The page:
I believe that lockdowns made people much more aware of the environment, sustainability and cleanliness. Tenants aren’t just looking for buildings that are sustainable and energy efficient — they want them to be smart, clean and to promote wellness. Owners are going to need to engage in some new partnerships and collaborations in order to meet these evolving tenant needs.

 
Régis Chemouny

Régis Chemouny

Partner in Charge,
Real Estate and Hotels sector
KPMG in France


Real estate assets account for around one-third of greenhouse gas emissions which puts a large burden on the industry to participate in the response. But being socially responsible does not necessarily mean forfeiting returns. Indeed, ESG brings with it real corporate social responsibility (CSR) opportunities and significant potential to unlock access to green financing instruments for asset development. And it makes assets much more appealing to a society that increasingly values the benefits of sustainability.

 
Nigel Virgo

Nigel Virgo

Head of Real Estate
KPMG Australia


The sustainability agenda was historically driven by climate change considerations. The pandemic has brought new priorities, such as renewed appreciation of public green spaces for exercise and increased support for local cafes and shops. Large corporate occupiers now want landlords to explore frictionless (no-contact) building access solutions such as mobile apps or no touch lifts and doors. We expect ESG and health to be front of mind for both consumers and companies, shaped by the ‘we’re all in this together’ ethos.

 
 
Gregory Williams

Gregory Williams

Americas Lead, Asset Management / Building, Construction & Real Estate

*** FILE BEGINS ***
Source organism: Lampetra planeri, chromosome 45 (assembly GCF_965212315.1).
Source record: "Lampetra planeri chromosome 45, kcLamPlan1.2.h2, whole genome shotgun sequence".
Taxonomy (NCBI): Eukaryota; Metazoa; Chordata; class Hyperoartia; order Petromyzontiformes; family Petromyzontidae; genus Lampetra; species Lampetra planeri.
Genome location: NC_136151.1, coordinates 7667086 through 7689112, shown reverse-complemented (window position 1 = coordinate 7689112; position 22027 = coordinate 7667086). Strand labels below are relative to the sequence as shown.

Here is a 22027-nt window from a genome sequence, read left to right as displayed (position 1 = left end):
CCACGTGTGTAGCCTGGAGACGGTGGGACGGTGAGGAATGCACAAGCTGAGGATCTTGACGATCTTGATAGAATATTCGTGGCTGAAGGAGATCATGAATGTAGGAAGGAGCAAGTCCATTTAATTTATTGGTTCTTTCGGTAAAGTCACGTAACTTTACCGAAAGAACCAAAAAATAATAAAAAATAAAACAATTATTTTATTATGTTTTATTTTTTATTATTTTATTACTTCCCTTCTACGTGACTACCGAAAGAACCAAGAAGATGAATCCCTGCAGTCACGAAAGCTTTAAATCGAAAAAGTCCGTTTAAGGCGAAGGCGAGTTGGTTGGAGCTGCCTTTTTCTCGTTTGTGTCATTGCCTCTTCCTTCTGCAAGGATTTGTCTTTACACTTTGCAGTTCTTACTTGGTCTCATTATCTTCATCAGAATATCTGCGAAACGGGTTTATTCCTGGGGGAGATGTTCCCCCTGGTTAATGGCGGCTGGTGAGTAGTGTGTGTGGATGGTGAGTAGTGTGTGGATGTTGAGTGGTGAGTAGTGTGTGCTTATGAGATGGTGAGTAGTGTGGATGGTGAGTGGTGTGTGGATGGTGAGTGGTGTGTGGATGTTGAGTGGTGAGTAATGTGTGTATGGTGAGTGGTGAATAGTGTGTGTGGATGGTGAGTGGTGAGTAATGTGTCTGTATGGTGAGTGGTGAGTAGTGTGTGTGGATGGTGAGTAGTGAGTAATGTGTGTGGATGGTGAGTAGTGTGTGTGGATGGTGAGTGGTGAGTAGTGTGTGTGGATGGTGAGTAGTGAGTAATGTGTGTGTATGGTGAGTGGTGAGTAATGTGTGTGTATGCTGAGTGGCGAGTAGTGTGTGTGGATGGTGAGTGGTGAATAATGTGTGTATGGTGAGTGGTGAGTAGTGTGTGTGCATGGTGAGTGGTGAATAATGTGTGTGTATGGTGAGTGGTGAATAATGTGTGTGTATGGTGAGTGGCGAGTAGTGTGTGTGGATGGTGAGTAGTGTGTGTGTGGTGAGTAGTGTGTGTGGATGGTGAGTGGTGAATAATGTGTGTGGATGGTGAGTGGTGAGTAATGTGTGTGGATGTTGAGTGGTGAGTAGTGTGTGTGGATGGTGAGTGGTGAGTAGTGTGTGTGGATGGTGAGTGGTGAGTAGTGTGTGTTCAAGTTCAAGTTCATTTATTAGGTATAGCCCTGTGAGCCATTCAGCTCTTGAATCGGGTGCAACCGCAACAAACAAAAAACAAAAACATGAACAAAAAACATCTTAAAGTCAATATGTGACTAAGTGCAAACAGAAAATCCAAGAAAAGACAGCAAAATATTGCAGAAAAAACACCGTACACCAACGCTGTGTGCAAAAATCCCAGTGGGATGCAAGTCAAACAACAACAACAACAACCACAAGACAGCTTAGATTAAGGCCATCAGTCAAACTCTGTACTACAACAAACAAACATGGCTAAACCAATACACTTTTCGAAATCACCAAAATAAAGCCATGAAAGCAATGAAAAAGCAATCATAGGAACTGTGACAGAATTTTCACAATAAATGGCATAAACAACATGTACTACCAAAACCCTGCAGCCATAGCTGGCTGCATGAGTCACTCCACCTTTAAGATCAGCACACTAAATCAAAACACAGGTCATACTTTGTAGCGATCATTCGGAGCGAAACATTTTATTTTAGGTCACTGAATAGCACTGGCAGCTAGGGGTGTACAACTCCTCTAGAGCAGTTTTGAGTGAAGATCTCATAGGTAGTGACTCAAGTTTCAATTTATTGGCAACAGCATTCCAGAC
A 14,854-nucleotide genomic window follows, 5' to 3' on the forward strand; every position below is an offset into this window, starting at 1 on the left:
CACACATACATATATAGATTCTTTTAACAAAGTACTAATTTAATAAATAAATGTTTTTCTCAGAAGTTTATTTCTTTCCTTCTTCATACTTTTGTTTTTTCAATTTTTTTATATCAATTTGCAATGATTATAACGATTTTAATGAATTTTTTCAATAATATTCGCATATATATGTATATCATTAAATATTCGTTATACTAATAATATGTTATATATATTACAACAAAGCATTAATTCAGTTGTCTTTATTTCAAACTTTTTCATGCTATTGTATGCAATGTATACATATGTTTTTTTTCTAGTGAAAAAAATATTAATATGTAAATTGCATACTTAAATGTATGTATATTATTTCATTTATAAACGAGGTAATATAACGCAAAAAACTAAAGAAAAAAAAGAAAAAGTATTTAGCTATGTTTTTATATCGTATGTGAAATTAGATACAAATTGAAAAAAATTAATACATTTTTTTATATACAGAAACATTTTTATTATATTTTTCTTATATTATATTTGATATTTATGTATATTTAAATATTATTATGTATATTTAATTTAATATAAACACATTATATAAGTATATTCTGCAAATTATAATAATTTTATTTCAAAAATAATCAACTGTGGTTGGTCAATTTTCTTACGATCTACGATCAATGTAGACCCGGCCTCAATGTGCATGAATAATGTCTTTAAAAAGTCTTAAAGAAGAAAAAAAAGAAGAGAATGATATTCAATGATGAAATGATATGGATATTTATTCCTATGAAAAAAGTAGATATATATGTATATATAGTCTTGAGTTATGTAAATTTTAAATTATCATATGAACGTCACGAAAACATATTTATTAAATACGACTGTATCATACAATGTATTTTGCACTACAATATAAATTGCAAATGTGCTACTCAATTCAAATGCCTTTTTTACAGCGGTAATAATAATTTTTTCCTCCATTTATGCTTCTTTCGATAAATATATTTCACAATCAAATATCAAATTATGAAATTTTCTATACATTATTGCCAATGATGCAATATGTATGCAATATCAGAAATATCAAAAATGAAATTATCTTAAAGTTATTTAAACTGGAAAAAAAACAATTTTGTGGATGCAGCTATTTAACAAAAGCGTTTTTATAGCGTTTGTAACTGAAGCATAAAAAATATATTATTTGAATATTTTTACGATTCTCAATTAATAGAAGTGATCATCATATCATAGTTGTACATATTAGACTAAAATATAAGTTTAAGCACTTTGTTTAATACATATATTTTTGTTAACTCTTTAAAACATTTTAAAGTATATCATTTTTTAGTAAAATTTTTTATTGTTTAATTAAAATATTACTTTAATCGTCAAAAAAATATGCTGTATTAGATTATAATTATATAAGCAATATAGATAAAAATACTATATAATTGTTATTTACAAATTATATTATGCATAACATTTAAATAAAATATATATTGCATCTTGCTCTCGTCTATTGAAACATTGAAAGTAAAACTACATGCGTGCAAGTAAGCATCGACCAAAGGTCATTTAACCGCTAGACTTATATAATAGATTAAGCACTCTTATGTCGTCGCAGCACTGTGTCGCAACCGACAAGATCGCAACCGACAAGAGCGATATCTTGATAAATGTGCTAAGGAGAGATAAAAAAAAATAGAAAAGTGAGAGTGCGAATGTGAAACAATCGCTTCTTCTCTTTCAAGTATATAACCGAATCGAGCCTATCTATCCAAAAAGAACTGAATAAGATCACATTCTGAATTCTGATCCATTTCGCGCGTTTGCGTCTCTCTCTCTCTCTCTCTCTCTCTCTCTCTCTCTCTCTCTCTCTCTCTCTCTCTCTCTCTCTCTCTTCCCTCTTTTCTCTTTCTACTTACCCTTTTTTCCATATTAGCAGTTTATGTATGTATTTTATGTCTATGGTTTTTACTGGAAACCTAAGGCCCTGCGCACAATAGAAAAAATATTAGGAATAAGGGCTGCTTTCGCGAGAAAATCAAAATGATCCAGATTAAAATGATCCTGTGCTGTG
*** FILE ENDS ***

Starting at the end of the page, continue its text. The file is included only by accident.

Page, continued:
KPMG in the US


Addressing tenant needs has always been a critical success factor in real estate, and COVID-19 is driving the need for smarter, more environmentally friendly spaces. Our continuing challenge is to validate market demand — in both investment and leasing decisions — and to demonstrate a higher level of return for these assets over the long term.

 
Lorne Burns

Lorne Burns

National Industry Leader, Building, Construction & Real Estate
KPMG in Canada


COVID-19 has helped people recognize how interconnected they were with society around them. And it has made it clear that the resilience of the social construct has a massive influence on the way communities respond to this pandemic. I expect COVID-19 will make people focus much more on the ‘social’ part of the ESG equation going forward.

 
Sidharth Mehta

Sidharth Mehta

Partner and Head of Building, Construction and Real Estate
KPMG in the Lower Gulf region


Ever since the 2008 global financial crisis, the government and regulators in the UAE have been very focused on improving governance over real estate investment and development. While COVID-19 will have a big impact on the real estate market, investors also know that their investments are safe in the UAE, overseen by robust governance and regulatory bodies.

 
Jun Okamoto

Jun Okamoto

Partner, Global Strategy Group
KPMG in Japan


Improved air quality due to lockdowns has made real estate companies recognized the value of ESG. In Japan, ESG is recognized as a process to achieve the SDGs. Realization of social value and economic value is also becoming a commitment. I believe that real estate companies will take responsibility as a member of society that provides environmental and social infrastructure.

 
Chintan Patel

Chintan Patel

Partner and Head of Building, Construction and Real Estate
KPMG in India


Governance has greatly improved in India over the past 5 to 10 years, not only at the government level, but also at the boardroom level. We have seen India steadily climb up the scale in ease of doing business. And we have seen a much greater focus on governance within the boardroom and greater quality from service providers. Obviously, there is still room to improve. But material progress is certainly being made.